March 04, 2012 Y. Sunita Chowdary
Watching Malligadu (Paruthiveeran) is like having a fabulous and an elaborate meal. Never has been such a disturbing subject made into a gripping and an enjoyable watch. The film has the director's signature all over it with it's inherent sincerity, fabulous script and impressive performances.
Sad that the film has been dubbed and released so late; It gives us a glimpse of the intensity of the caste factor that is deeply embedded in rural India. Ameer builds a simple yet a detailed love story amidst this caste tensions and finishes it off with a heavy and brutal climax.
This is Karthi's debut movie and he is absolutely brilliant, Priyamani's work is haunting and is ample testimony to what a good auteur can draw out of an actor, little wonder she was honoured with a National Award. Karthi plays a ruffian who is fed up with petty crimes and his only dream is to go to the Madras Central Jail.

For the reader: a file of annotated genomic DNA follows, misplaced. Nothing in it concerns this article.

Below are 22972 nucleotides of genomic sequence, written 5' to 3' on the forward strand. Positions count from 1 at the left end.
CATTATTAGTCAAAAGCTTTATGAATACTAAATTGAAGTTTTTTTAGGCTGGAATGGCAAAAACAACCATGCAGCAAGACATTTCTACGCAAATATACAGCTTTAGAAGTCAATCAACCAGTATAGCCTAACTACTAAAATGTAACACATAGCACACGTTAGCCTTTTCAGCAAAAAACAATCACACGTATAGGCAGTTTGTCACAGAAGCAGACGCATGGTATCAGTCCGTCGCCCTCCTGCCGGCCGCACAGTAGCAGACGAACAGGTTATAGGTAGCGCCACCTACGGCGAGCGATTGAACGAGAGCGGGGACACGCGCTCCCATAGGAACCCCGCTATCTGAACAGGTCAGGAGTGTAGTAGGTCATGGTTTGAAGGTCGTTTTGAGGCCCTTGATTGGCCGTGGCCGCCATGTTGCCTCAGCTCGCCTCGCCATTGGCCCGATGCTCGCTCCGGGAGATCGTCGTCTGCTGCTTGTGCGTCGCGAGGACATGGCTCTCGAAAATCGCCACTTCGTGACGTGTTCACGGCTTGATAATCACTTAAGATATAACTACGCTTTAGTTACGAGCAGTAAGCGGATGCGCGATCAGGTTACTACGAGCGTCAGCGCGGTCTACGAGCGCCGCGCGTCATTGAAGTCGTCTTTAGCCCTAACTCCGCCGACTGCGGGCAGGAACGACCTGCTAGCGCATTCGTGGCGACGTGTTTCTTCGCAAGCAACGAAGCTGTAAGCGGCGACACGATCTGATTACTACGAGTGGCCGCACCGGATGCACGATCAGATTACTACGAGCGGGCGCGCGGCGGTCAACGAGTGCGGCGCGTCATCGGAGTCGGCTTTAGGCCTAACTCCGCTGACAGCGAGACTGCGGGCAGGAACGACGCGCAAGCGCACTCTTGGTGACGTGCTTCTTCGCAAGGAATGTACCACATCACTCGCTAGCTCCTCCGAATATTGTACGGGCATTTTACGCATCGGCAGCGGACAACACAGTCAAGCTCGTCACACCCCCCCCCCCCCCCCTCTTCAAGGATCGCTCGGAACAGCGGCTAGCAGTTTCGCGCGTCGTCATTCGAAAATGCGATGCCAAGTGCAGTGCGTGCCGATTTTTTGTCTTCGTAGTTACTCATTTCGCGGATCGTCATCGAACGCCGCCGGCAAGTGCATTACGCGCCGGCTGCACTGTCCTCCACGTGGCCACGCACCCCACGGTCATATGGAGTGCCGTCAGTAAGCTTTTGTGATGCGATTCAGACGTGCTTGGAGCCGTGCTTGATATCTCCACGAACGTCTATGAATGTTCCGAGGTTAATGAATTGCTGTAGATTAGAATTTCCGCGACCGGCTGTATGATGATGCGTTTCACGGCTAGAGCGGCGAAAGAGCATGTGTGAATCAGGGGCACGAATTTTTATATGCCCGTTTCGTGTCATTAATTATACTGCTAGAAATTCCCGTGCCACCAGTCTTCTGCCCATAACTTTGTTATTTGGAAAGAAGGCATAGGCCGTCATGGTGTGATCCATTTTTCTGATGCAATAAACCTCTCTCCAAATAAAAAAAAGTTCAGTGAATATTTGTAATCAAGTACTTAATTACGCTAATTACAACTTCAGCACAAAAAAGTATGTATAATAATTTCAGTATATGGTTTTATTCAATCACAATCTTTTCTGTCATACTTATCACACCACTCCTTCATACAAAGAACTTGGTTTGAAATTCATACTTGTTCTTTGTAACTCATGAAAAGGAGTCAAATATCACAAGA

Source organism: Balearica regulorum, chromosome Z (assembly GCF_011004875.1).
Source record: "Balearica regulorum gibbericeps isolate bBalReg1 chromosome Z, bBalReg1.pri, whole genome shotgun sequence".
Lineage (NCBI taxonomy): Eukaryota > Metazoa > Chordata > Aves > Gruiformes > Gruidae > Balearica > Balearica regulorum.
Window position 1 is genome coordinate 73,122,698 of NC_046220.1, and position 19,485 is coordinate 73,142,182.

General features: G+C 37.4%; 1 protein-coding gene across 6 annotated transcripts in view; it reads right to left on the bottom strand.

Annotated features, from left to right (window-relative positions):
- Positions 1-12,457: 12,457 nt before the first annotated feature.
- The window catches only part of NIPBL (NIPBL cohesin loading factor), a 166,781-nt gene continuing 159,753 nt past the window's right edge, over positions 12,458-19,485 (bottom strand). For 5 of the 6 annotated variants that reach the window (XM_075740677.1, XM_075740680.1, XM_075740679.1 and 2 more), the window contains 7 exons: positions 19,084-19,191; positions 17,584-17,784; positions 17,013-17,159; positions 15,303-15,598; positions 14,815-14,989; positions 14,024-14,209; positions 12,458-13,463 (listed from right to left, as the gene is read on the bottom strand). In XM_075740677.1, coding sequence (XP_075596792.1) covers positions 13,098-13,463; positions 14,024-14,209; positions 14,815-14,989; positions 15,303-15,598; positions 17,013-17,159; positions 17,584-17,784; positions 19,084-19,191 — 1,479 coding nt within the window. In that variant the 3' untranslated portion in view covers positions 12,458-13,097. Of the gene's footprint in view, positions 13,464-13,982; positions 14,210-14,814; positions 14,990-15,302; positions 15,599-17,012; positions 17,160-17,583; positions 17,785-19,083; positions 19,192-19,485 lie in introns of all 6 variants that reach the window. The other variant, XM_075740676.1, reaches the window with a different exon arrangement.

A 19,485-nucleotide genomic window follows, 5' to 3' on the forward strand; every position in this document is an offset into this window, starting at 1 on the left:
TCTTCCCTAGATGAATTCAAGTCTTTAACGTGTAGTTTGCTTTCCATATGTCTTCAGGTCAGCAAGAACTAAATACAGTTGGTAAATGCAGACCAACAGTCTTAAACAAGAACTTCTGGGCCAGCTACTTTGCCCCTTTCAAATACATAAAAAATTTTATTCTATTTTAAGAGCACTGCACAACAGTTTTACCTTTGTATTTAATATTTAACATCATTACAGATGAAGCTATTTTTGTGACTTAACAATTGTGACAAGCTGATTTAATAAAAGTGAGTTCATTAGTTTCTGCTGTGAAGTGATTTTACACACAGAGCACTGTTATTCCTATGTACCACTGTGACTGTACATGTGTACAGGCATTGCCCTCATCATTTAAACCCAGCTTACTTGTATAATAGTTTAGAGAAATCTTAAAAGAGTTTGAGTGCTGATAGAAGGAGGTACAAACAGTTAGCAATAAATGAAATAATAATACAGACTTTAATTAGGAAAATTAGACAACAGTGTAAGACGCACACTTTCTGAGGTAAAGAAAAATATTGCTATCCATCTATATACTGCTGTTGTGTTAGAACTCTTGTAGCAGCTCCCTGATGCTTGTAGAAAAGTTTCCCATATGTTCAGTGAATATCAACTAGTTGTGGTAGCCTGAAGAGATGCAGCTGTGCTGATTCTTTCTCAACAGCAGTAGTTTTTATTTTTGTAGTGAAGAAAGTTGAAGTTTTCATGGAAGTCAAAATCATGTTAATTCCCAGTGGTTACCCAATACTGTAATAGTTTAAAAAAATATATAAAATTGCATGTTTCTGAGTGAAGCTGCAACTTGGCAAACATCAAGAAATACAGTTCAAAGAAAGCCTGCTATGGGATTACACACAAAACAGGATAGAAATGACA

"No matter what our crime is our photos are being published in some corner, we must do a big crime and go to Madras Central Jail and worthy enough to give television interviews," he tells his uncle who rears him after his parents are killed by the heroine's family. Karthi and Priyamani play cousins, while the former is indifferent to her, the latter loves him unconditionally.
When Karthi begins to reciprocate, the girl's father has resolved to finish him off and the couple are at large. It has the most gory and brutal gang rape witnessed in South Indian cinema. It also has a lengthy but a beautiful intro song that encapsulates the mood of the village; the visuals are top notch and what makes a definite impression is the art work, the realistic interiors of the rural household.
Priyamani plays a fiery and spirited girl, there is a song that goes to describe her feelings, "An idle girl has many husbands, only marriage can control the music." Watch out for the scene in which she is assaulted by her father and she stuffs herself with food fighting back her tears and says, "Serve me more, my body needs more strength to take these beatings."
The comedy by Ganja Karuppu is subtle, every supporting actor has been equally spontaneous and authentic. Don't miss Karthi posing for the shutterbugs, twirling his moustache at the jail premises or Priyamani's bold confrontation with her parents. The childhood episode that Priyamani recollects is interesting as well. A must watch this!